I was taught to make omlettes with a hot pan and cold (room temp) oil. My wife thinks that I'm giving our family cancer. I heat the pan quite hot, hot enough to smoke the olive oil that I add. The eggs follow the oil after one to two seconds, just enough time for the oil to spread across the pan. The oil stops smoking as soon as the eggs are in, and the omlette is finished within a minute. I have tried cooking at lower temperatures, but the oil is never quite hot enough and I usually get scrambled eggs rather than an omlette. Does anyone else cook an omlette this way? Is it dangerous?
closed as off topic by SAJ14SAJ, TFD, KatieK, kiamlaluno, Mien Feb 19 '13 at 12:34
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All we can tell you that is provably true is that heating any oil or fat past its smoke point causes rapid oxidation and more-or-less mimics the effect of rancidity.
You should do your own research on sites like Google Scholar or just ask your family doctor or dietitian if you want opinions on whether or not this leads to longer-term health complications. There's certainly plausible evidence in favour of the claim, but the jury is very much still out on most of it, and we are all the time discovering new health risks and/or refuting previously-hypothesized ones.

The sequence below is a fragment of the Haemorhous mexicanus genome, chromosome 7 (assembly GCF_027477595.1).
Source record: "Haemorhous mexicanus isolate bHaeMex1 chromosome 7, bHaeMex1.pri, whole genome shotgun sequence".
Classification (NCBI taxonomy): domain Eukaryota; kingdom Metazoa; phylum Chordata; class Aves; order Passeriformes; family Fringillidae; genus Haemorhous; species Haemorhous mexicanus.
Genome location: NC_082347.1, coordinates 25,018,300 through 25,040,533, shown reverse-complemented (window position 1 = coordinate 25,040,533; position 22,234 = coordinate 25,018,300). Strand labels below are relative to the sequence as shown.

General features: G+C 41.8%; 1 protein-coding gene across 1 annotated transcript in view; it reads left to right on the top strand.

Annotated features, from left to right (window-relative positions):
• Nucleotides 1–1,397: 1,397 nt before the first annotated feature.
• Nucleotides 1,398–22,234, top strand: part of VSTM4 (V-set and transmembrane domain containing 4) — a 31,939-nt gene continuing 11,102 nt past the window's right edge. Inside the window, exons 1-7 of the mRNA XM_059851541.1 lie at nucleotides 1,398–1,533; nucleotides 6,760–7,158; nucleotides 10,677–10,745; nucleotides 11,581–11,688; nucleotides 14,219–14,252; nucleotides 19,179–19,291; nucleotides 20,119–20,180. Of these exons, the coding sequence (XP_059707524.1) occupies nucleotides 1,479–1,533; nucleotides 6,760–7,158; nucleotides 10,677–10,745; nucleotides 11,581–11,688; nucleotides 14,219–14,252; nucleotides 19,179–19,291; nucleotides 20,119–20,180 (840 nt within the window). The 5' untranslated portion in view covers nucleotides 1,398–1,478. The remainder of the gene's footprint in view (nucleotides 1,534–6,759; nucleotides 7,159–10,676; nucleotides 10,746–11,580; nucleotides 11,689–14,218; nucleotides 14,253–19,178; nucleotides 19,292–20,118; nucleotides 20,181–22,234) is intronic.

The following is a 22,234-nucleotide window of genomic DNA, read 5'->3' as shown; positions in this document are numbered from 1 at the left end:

Meantime, think about whether you really want to be cooking with burnt, rancid oil, and consider preparing your omelettes at lower temperatures and/or not wasting your expensive EVOO on high-heat cooking.
Personally, I can't remember the last time I used anything other than butter or bacon fat for an omelette, and I've never gotten either of them to smoke in my pan, despite unclarified butter having a lower smoke point than EVOO. Not sure why you think you need the pan so hot.
The health concern is a moot point, really. Why are you using olive oil if you're heating it past the smoke point? At best, that means it's lost its flavor, and if there's enough of it to actually taste, it'll taste burned. So you might as well just use a different kind of oil with a higher smoke point - whatever suits you healthwise, presumably something neutrally-flavored (e.g. canola, soybean, grapeseed).